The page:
Update: Current Image
As many of you know, the Overland Journal staff really likes Land Rovers, especially the solid-axle, coil-sprung variety. Our personal vehicles include a 1991 RRC, 1995 DI (5-speed), Defender 110, DII, Series IIa, etc. We have all seen Land Rover take a completely different approach to vehicle design and systems since those classic, Camel Trophy era machines. I had all but discounted the new offerings, but my opinion on the newer Land Rovers changed when I purchased a Range Rover MKIII for my wife (Stephanie is the designer of Overland Journal) and then subsequently took a month-long trip in Australia with a Discovery 3 (LR3).
From our trip into the outback of Australia. We drove thousands of miles in a well-used LR3 from ARB and had no issues, not even a flat.
Reliability was improving rapidly for Land Rover, and these trucks were actually outperforming earlier models in certain conditions (especially cross-axle terrain). The final "aha" moment came during a chat with Ray Dinardi, General Manager of Land Rover Las Vegas. He was showing me his collection of classic BMW motorcycles and indicated that the area he was storing all these cool bikes used to be LR service bays. He said that in 2006, they had 25 technicians and worked 7 days a week on warranty work and repairs. The quality of the new Land Rovers has increased so significantly that he now employes only six technicians. This is big news - modern Land Rovers seem to be pretty reliable.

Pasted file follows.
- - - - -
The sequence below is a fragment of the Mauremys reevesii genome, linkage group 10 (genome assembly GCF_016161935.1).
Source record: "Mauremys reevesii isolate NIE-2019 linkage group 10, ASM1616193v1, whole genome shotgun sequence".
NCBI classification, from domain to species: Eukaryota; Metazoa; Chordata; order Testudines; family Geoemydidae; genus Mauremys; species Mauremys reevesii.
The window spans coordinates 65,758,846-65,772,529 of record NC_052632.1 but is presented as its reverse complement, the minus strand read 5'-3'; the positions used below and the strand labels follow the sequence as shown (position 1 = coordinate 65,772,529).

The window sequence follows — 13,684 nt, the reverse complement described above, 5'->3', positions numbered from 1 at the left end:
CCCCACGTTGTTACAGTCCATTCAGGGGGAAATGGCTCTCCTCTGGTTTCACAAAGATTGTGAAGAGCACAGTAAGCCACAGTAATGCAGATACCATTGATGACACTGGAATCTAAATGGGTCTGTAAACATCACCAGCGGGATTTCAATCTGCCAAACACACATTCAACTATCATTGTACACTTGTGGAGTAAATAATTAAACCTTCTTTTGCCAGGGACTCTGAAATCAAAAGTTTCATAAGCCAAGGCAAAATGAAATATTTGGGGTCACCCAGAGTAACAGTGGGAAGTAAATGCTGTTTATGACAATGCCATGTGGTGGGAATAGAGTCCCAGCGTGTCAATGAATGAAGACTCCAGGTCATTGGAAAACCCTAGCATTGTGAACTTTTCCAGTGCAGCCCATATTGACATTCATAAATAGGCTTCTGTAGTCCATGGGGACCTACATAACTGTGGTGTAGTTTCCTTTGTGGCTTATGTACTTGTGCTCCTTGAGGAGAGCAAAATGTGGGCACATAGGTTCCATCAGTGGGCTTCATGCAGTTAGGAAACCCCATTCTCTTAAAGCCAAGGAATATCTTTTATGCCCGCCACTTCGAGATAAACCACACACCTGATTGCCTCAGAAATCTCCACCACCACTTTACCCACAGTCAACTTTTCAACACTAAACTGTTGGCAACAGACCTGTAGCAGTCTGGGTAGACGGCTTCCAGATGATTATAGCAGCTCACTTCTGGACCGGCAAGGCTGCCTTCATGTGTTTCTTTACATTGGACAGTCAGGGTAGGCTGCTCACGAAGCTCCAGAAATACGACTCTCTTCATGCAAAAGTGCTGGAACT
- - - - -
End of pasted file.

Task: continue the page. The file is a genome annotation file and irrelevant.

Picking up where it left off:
I really enjoy Stephanie's MKIII Range Rover, so when I started considering what my next vehicle would be, I reviewed the available offerings. We had bought a JK Wrangler Rubicon (and drove it all the way to Panama), and of course I love my Discovery I, but it is becoming more of an office decoration than daily driver. It is also important that we test new products and new vehicles, so I decided to dip my toe into the dark and foreboding pool of modern overland vehicles. We considered several modern platforms, but none seemed interesting. We had been modifying and working with Jeep Rubicons for several years, so it was time to change it up.
We obtained a 2012 LR4 for testing and put it through the paces. I really liked it.
With the successful test, the decision was made to build a modern Land Rover into a serious exploration vehicle. It is surprising how many products are available for the LR4, so we made a list of solutions that would address concerns with the stock vehicle for long-distance remote travel. Land Rover provided a 2012 LR4 for the project and we wasted no time cutting plastic. The goal was to have the LR4 mostly finished by SEMA.
It is silver with a tan interior
Land Rover just took a similar vehicle (although diesel) half-way around the world. I know a few of the drivers from that trip and they told me the trucks did great - no major issues. Land Rover Millionth Discovery Expedition. I respect that Land Rover still supports significant overland expeditions like this.
More details on planned modifications and progress later today. We also look forward to learning from those who have already modified LR3s and LR4s. Post up your impressions and ideas.
Let's get started